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Australian band’s creepiest fan bluffs his way backstage by editing Wikipedia
‘I’m not even mad. That’s amazing.’
A fan of Australian electro-house duo Peking Duk was able to live his dream Wednesday by pulling a simple prank: he changed the “Family” section on the band’s Wikipedia page to list himself as their step-brother, then got backstage after the show by showing the page to security.
To the bouncer’s credit, he could tell something sketchy was going on. When the fan, Melbourne mental-health practitioner David Spargo, presented his phone as evidence, security took it to verify the story with the band.
The guys were so amused by Spargo’s prank that they invited him backstage to have some beers.
A photo posted by David (@duey_spargo) on
“I just had a lightbulb-above-the-head kind of moment and thought, ‘Yeah, I’ll give it a crack,’” Spargo told the Guardian. “No harm in trying, is there?”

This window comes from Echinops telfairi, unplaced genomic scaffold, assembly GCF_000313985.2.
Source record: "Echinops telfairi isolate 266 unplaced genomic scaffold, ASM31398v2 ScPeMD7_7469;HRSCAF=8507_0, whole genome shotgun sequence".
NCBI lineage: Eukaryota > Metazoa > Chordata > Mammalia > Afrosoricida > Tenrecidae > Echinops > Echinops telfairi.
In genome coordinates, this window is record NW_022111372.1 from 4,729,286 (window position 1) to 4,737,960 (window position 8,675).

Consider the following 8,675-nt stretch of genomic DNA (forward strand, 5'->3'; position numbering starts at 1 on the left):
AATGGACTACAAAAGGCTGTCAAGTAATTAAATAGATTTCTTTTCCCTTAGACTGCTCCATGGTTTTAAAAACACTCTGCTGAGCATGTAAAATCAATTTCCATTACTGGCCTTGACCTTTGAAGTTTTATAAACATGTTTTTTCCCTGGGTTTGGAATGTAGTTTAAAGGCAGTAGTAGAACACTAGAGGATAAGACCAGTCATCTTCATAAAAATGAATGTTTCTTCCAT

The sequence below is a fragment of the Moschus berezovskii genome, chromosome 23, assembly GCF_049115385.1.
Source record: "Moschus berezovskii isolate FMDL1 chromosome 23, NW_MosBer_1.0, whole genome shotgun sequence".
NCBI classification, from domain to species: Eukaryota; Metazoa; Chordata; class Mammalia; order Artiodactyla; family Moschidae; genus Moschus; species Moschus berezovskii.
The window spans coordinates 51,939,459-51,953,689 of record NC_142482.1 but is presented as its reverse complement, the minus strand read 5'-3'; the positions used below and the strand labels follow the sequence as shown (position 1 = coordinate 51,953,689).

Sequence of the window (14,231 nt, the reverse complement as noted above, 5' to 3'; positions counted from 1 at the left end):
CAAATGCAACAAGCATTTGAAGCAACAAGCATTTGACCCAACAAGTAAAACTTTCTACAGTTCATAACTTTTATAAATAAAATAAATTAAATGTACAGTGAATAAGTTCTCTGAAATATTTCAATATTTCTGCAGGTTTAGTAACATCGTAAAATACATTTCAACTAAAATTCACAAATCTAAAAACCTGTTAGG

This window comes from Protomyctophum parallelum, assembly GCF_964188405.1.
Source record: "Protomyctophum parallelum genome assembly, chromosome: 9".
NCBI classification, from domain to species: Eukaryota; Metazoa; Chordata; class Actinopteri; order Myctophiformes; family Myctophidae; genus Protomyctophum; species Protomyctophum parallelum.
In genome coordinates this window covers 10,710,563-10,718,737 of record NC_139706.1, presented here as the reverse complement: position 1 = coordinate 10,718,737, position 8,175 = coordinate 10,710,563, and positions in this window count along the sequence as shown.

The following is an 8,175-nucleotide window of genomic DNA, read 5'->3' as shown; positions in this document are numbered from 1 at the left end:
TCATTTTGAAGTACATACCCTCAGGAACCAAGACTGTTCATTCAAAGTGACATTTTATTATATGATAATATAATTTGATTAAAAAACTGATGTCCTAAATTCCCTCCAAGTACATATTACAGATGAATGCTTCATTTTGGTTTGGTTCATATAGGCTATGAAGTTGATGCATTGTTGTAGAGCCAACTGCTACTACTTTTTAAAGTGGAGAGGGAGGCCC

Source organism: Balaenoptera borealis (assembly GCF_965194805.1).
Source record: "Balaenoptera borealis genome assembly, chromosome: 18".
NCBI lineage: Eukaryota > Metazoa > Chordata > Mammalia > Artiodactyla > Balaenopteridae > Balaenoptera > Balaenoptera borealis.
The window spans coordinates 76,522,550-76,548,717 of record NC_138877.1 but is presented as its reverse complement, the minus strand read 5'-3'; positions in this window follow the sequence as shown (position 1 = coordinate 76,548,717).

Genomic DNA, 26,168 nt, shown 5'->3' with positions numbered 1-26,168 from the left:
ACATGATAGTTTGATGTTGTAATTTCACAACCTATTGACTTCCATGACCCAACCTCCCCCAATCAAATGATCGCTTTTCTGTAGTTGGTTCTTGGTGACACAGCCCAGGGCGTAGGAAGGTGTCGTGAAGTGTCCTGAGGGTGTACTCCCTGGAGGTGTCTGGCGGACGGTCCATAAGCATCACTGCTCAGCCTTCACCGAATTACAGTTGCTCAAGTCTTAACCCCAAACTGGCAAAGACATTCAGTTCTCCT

The band even tweeted about the stunt the next day, with the perfect Anchorman quote for the occasion.
Peking Duk’s “Background” section on Wikipedia has since been updated to read:
In December 2015, at a show in Melbourne, a fan accessed the backstage area by editing the band’s Wikipedia article page and inserting himself as a family member. Upon showing the article and his ID to the security guard, he was granted access to the band with whom he shared a beer. The band reacted positively to this scheme, stating “He explained to us his amazing tactic to get past security to hang with us and we immediately cracked him a beer. This dude is the definition of a legend.”
It’s safe to say that Peking Duk will probably get a few more fans trying this stunt. After all, it worked so well for Spargo.
Christine Friar is a writer and editor in New York who focuses on streaming entertainment and internet culture. Her work has appeared in the Awl, the Fader, New York Magazine, Paper Magazine, Vogue, Elle, and more.